A Valentine from NAHB to Green Building

The long-awaited National Association of Home Buil...

The long-awaited National Association of Home Builders’ National Green Building Program debuted Thursday at the International Builders’ Show–and although its details are still unfolding, the reaction was positive.

NAHB stressed that–in these often-negative residential building times–the marketability of green building can help builders get work. It’s also a great way to boost client confidence in a project by stressing the over-time savings and general feel-good, giving-back nature of green building.

"This is a historic day for our association," said Bob Jones, an NAHB vice president and a builder in Bloomfield Hills, Mich. "This program allows all home builders to build green in a cost-effective way. Builders and consumers can select the green features that make the most sense for them."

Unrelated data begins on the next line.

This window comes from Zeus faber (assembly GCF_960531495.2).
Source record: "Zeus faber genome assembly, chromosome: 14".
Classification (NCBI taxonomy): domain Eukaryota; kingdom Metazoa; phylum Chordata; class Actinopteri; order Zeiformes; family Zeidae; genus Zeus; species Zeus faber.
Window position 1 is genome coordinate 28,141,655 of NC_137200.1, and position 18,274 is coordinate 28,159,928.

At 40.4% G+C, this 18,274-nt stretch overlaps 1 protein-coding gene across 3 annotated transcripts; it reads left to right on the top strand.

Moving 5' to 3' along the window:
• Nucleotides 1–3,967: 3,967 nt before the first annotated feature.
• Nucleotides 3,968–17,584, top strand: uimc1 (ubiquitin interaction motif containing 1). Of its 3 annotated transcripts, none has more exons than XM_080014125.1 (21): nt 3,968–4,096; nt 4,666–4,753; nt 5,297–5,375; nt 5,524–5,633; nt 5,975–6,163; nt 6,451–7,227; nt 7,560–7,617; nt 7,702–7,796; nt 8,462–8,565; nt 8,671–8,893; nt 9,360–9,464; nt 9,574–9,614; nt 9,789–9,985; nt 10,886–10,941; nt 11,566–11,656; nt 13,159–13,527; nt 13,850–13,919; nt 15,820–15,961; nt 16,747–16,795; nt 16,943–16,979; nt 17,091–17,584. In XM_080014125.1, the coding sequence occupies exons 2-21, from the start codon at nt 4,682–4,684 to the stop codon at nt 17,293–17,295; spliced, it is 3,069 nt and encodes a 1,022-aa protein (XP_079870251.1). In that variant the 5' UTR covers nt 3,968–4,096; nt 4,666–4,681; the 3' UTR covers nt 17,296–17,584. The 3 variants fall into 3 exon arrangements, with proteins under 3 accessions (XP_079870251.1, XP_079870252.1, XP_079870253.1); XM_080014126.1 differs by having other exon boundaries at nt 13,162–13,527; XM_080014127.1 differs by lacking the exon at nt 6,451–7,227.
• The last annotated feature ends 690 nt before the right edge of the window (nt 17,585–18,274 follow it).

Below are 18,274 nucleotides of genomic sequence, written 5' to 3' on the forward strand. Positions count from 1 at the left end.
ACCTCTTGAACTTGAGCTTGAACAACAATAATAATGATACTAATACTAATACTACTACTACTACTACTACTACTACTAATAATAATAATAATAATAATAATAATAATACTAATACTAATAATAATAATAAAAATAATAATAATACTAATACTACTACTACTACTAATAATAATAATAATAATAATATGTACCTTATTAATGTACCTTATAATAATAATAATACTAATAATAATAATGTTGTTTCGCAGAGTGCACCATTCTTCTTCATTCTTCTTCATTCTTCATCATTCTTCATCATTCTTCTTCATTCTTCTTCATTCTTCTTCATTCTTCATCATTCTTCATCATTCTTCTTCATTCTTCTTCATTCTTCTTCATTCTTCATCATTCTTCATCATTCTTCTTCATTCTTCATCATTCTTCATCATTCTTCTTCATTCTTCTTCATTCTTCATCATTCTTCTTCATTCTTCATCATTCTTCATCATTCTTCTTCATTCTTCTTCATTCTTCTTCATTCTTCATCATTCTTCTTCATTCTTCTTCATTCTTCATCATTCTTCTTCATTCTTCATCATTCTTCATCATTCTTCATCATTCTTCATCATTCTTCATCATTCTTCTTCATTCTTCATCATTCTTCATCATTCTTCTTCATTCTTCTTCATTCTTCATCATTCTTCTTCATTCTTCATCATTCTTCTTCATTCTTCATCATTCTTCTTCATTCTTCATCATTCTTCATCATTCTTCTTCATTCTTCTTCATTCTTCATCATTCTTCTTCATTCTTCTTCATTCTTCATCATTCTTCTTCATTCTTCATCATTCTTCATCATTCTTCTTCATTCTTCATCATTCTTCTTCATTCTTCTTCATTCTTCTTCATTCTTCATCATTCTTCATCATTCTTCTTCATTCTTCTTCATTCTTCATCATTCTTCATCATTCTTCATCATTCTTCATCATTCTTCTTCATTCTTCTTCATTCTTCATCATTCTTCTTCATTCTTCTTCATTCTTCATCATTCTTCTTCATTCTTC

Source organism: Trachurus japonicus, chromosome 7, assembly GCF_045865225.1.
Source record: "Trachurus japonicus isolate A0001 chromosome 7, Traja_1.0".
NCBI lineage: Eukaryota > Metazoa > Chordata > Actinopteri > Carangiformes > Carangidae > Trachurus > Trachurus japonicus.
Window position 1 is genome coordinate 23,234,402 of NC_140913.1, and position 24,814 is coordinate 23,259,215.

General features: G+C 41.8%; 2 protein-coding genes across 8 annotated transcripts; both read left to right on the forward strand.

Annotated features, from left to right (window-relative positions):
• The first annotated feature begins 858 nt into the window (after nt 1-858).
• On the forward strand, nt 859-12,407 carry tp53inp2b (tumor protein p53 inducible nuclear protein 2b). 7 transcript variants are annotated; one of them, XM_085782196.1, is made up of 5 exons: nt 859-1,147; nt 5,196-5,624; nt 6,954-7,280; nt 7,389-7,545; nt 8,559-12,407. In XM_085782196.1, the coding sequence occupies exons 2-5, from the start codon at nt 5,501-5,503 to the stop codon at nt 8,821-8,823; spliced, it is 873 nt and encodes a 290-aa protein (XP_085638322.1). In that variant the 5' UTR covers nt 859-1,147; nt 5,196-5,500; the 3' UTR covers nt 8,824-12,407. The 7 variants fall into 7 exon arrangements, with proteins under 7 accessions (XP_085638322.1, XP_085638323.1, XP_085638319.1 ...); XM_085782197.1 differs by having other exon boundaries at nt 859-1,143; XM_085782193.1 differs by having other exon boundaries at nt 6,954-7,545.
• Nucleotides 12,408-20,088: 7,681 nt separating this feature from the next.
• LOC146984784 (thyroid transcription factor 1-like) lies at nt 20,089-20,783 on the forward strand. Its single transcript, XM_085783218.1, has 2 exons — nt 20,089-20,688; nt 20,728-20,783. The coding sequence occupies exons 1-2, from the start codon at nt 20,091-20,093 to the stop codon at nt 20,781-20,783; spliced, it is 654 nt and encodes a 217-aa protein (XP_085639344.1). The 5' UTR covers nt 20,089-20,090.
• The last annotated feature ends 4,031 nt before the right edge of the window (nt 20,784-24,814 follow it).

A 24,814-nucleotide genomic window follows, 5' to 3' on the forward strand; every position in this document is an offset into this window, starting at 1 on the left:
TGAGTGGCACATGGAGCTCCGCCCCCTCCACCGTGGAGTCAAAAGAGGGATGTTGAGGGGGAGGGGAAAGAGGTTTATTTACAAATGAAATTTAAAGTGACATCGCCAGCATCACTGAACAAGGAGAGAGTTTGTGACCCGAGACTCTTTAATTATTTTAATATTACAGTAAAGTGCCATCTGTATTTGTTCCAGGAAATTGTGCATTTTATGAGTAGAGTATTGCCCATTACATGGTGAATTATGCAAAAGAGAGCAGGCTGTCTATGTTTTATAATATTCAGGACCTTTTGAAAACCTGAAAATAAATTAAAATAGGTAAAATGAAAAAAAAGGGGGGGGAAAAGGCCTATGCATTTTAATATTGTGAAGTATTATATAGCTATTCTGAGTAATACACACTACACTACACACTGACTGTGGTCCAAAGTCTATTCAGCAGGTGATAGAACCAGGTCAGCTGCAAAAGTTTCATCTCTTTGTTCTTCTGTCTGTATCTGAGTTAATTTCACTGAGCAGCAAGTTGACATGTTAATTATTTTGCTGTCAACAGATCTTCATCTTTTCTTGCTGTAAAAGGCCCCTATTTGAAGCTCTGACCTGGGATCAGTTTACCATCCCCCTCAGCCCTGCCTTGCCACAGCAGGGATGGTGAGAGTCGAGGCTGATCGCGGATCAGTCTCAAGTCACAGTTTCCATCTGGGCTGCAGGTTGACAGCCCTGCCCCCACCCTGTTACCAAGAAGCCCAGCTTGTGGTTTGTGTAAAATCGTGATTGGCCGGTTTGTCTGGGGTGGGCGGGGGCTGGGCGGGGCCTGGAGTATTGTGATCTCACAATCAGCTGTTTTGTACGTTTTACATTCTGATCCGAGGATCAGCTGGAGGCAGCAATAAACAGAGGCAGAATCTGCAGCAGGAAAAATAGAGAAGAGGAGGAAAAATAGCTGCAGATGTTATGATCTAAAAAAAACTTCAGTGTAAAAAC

It’s not the only green system on the market–and the NAHB has said it expects its green building guidelines to be adjusted locally. We don’t know what those changes are, of course–but today, we did learn more about the program, which has been in the works for three years.

  • What is it? In the new system, NAHB will certify and train a national network of independent verifiers. The network members will test and score homes using a scale that gives points for different green features, rewarding each home with a bronze, silver or gold certification. The scale begins at 37 for a bronze; gold qualifications start at 100, according to the Sarasota Herald-Tribune.
  • How is it different from LEED for Homes? To put it bluntly: The U.S. Green Building Council’s LEED for Homes guidelines were designed by an environmental/government organization; its goals, unlike the NAHB National Green Building Program, were not centered around builders making money. The NAHB guidelines were made to encourage cost-effective green building,  according to Bob Jones, an NAHB vice president.

In the NAHB program, builders have the choice of more green methods and materials than with the LEED guidelines, Jones said; however, he was quick to point out that it wasn’t a contest, and LEED and NAHB supported each other.